To read the full version of this content please select one of the options below:

A review of social skills interventions for adults with autism and intellectual disability

Kerrie Elizabeth Bundock (Isis Education Centre, University of Oxford, Oxford, UK)
Olivia Hewitt (Isis Education Centre, University of Oxford, Oxford, UK)

Tizard Learning Disability Review

ISSN: 1359-5474

Article publication date: 3 July 2017

Abstract

Purpose

Individuals with autism and intellectual disability (ID) have increased needs regarding social interaction. Social skills interventions have focussed on children; however, development of these skills is important across the lifespan. The purpose of this paper is to critically review strategies and interventions used to develop social skills with adults with autism and ID.

Design/methodology/approach

A systematic literature search identified five studies meeting inclusion criteria.

Findings

Positive outcomes were reported in promoting positive social behaviours. However, it is not possible to make conclusions regarding the efficacy of social skills interventions for this population due to the limited quantifiable data and small sample sizes.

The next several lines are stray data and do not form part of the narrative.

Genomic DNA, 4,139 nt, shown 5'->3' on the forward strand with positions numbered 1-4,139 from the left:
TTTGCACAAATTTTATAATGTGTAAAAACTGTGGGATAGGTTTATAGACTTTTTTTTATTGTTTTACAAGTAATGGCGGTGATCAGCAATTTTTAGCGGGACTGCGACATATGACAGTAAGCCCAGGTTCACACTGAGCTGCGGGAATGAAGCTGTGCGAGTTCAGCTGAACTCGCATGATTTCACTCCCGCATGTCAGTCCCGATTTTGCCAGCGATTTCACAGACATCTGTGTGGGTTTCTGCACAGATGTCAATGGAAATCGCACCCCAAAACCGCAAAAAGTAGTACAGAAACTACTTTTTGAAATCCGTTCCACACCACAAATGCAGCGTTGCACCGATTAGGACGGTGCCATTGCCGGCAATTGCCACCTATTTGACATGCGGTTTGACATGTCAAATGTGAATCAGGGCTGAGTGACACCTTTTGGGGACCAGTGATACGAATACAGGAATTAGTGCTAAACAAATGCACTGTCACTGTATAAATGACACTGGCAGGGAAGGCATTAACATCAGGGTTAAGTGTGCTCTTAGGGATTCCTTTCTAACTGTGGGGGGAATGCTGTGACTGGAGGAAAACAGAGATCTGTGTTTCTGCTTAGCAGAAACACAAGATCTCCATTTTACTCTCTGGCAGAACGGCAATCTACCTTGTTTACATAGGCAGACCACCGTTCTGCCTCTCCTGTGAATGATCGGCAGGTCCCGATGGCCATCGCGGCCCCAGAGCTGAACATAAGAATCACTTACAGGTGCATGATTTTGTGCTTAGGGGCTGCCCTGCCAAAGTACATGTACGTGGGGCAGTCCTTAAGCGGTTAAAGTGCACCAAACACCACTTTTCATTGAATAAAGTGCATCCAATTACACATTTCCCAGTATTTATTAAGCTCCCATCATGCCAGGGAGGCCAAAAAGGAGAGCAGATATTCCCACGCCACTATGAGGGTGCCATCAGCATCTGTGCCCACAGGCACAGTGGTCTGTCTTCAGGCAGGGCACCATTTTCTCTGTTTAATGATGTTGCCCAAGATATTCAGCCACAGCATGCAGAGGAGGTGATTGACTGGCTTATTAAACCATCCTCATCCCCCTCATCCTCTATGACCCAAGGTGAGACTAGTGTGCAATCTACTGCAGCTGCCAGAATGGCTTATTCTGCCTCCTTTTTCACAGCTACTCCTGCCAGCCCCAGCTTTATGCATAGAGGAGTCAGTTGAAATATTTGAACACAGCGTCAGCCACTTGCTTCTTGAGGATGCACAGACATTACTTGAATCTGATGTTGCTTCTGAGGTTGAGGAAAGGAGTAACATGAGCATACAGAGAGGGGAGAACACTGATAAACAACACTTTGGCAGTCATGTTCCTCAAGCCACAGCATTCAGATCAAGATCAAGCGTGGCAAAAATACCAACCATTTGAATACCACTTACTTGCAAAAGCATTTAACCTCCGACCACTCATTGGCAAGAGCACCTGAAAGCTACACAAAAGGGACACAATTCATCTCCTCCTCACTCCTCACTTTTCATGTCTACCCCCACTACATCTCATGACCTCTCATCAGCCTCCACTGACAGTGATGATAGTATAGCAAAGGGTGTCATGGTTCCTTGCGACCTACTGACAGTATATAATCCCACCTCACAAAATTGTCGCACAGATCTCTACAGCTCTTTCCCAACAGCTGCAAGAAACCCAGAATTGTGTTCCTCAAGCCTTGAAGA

Research limitations/implications

The limited number of studies in the review impacts on its conclusions. Two of the papers included only one participant with both ID and autism.

Practical implications

A range of people need to be involved in supporting and developing social skills (peers, care staff, professionals). More research is needed in a variety of settings. Future research should attend to consistency of outcome measurement, service user perspectives, generalisation of skills, and documenting consent procedures.

Originality/value

This review focussed on interventions for both positive and negative social behaviours used with adults with ID (of all levels) and autism.

Keywords

Citation

Bundock, K.E. and Hewitt, O. (2017), "A review of social skills interventions for adults with autism and intellectual disability", Tizard Learning Disability Review, Vol. 22 No. 3, pp. 148-158. https://doi.org/10.1108/TLDR-05-2016-0015

Publisher

:

Emerald Publishing Limited

Copyright © 2017, Emerald Publishing Limited